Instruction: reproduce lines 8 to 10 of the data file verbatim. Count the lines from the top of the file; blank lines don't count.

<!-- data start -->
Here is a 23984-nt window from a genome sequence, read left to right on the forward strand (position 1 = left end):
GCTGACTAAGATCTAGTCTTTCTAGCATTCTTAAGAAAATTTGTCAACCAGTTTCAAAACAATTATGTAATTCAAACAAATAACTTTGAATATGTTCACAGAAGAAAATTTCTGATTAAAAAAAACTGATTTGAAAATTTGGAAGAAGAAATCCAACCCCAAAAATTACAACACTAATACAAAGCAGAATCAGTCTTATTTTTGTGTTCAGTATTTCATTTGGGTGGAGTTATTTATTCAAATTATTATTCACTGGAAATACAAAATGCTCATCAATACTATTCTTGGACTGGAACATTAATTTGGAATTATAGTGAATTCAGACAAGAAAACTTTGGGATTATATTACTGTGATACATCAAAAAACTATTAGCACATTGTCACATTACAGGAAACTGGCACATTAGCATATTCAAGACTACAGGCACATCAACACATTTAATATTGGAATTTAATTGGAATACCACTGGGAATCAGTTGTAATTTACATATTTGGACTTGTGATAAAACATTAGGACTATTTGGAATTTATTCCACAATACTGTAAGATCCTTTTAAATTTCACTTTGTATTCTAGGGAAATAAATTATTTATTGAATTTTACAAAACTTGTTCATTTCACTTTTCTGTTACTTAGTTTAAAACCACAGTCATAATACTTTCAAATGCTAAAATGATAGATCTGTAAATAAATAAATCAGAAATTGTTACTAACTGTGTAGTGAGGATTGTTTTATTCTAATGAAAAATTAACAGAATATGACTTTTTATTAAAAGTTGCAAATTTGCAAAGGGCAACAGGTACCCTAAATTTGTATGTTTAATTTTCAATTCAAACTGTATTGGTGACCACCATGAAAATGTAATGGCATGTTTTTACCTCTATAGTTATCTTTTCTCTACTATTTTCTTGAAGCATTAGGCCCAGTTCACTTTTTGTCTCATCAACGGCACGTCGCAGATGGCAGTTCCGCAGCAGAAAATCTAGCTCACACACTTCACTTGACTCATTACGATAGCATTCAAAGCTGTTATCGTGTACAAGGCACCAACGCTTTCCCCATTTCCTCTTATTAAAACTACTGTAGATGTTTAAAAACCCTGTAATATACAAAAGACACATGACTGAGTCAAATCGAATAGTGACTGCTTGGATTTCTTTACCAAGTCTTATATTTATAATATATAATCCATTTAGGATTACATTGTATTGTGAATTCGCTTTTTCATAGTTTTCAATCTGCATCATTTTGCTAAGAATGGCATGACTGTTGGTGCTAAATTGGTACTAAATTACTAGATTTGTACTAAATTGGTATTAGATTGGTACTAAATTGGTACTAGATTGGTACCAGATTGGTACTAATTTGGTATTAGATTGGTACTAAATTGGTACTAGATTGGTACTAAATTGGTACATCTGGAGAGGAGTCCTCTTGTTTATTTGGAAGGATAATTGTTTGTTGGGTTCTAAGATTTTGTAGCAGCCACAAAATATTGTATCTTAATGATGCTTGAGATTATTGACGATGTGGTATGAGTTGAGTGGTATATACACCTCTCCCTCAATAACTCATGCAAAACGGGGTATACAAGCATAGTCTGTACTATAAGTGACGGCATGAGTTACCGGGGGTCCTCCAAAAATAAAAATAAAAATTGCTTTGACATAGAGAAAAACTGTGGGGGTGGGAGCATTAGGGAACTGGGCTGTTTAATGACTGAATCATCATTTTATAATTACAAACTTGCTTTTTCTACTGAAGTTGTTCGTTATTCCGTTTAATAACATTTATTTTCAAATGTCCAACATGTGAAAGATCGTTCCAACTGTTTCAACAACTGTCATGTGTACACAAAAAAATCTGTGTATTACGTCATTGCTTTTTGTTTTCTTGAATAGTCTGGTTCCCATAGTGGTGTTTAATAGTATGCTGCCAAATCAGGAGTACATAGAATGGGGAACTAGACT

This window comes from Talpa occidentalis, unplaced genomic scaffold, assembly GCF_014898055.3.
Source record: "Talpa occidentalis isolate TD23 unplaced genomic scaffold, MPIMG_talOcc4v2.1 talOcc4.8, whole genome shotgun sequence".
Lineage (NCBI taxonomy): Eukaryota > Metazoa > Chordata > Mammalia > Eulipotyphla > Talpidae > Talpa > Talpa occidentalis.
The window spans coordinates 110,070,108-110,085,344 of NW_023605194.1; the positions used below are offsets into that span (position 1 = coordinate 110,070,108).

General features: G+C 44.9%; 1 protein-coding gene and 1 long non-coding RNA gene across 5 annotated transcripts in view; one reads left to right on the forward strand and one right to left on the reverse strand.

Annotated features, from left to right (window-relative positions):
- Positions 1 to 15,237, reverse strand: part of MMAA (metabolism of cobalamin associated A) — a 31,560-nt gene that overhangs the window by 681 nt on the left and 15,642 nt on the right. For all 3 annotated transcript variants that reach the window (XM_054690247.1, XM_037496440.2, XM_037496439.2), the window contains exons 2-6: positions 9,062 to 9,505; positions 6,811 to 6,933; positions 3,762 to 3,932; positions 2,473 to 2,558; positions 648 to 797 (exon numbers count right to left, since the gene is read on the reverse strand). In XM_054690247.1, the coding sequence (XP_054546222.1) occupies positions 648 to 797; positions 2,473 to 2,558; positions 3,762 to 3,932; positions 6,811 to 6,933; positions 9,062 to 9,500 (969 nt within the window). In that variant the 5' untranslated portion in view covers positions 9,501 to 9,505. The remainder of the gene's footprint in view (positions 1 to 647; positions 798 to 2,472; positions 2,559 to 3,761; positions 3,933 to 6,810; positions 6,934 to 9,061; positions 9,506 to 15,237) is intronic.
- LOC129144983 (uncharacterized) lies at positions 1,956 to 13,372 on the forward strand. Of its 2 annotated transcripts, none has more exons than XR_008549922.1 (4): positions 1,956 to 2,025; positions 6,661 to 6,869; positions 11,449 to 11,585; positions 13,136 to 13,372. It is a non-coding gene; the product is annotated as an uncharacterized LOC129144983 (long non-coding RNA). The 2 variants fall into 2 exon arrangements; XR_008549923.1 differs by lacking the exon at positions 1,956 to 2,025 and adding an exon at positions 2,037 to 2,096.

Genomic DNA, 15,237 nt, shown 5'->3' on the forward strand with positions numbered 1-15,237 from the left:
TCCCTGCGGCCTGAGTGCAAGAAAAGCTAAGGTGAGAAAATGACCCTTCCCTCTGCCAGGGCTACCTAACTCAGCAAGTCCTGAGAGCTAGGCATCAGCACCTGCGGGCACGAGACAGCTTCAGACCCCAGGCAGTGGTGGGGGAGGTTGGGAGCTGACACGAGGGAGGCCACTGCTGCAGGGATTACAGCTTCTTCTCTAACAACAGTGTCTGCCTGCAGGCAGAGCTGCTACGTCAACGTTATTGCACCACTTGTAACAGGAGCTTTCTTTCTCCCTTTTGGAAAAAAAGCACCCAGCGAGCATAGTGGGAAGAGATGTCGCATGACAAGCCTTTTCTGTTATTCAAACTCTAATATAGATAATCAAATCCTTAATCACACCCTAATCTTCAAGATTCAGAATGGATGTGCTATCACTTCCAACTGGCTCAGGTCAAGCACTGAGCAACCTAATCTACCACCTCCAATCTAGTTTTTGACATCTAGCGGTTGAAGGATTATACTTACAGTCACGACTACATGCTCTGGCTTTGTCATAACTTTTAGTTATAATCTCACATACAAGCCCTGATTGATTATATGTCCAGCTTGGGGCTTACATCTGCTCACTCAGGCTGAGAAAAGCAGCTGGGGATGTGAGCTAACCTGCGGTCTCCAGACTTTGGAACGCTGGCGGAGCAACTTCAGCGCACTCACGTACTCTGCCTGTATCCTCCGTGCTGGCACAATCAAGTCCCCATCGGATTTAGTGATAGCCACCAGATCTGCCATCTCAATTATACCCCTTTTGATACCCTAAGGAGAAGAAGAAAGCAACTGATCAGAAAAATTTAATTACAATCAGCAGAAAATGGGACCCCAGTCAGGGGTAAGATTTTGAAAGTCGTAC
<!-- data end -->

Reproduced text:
Annotated features, from left to right (window-relative positions):
- Positions 1 to 15,237, reverse strand: part of MMAA (metabolism of cobalamin associated A) — a 31,560-nt gene that overhangs the window by 681 nt on the left and 15,642 nt on the right. For all 3 annotated transcript variants that reach the window (XM_054690247.1, XM_037496440.2, XM_037496439.2), the window contains exons 2-6: positions 9,062 to 9,505; positions 6,811 to 6,933; positions 3,762 to 3,932; positions 2,473 to 2,558; positions 648 to 797 (exon numbers count right to left, since the gene is read on the reverse strand). In XM_054690247.1, the coding sequence (XP_054546222.1) occupies positions 648 to 797; positions 2,473 to 2,558; positions 3,762 to 3,932; positions 6,811 to 6,933; positions 9,062 to 9,500 (969 nt within the window). In that variant the 5' untranslated portion in view covers positions 9,501 to 9,505. The remainder of the gene's footprint in view (positions 1 to 647; positions 798 to 2,472; positions 2,559 to 3,761; positions 3,933 to 6,810; positions 6,934 to 9,061; positions 9,506 to 15,237) is intronic.
- LOC129144983 (uncharacterized) lies at positions 1,956 to 13,372 on the forward strand. Of its 2 annotated transcripts, none has more exons than XR_008549922.1 (4): positions 1,956 to 2,025; positions 6,661 to 6,869; positions 11,449 to 11,585; positions 13,136 to 13,372. It is a non-coding gene; the product is annotated as an uncharacterized LOC129144983 (long non-coding RNA). The 2 variants fall into 2 exon arrangements; XR_008549923.1 differs by lacking the exon at positions 1,956 to 2,025 and adding an exon at positions 2,037 to 2,096.